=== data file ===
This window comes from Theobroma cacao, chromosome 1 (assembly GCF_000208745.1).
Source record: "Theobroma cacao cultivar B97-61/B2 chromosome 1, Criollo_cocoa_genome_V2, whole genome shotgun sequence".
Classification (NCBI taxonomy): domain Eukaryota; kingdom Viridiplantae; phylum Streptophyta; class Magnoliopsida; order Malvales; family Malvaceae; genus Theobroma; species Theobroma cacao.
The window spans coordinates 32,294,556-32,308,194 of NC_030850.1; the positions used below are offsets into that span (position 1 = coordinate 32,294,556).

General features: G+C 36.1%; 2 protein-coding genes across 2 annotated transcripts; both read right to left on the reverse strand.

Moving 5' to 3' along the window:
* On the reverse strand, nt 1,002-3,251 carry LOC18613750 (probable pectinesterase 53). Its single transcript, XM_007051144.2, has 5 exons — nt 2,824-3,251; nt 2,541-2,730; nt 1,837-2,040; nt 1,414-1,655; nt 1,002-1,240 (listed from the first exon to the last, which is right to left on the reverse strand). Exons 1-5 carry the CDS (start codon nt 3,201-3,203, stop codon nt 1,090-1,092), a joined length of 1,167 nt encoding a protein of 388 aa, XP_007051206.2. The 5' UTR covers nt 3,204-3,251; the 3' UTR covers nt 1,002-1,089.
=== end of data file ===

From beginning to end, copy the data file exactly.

This window comes from Theobroma cacao, chromosome 1 (assembly GCF_000208745.1).
Source record: "Theobroma cacao cultivar B97-61/B2 chromosome 1, Criollo_cocoa_genome_V2, whole genome shotgun sequence".
Classification (NCBI taxonomy): domain Eukaryota; kingdom Viridiplantae; phylum Streptophyta; class Magnoliopsida; order Malvales; family Malvaceae; genus Theobroma; species Theobroma cacao.
The window spans coordinates 32,294,556-32,308,194 of NC_030850.1; the positions used below are offsets into that span (position 1 = coordinate 32,294,556).

General features: G+C 36.1%; 2 protein-coding genes across 2 annotated transcripts; both read right to left on the reverse strand.

Moving 5' to 3' along the window:
* On the reverse strand, nt 1,002-3,251 carry LOC18613750 (probable pectinesterase 53). Its single transcript, XM_007051144.2, has 5 exons — nt 2,824-3,251; nt 2,541-2,730; nt 1,837-2,040; nt 1,414-1,655; nt 1,002-1,240 (listed from the first exon to the last, which is right to left on the reverse strand). Exons 1-5 carry the CDS (start codon nt 3,201-3,203, stop codon nt 1,090-1,092), a joined length of 1,167 nt encoding a protein of 388 aa, XP_007051206.2. The 5' UTR covers nt 3,204-3,251; the 3' UTR covers nt 1,002-1,089.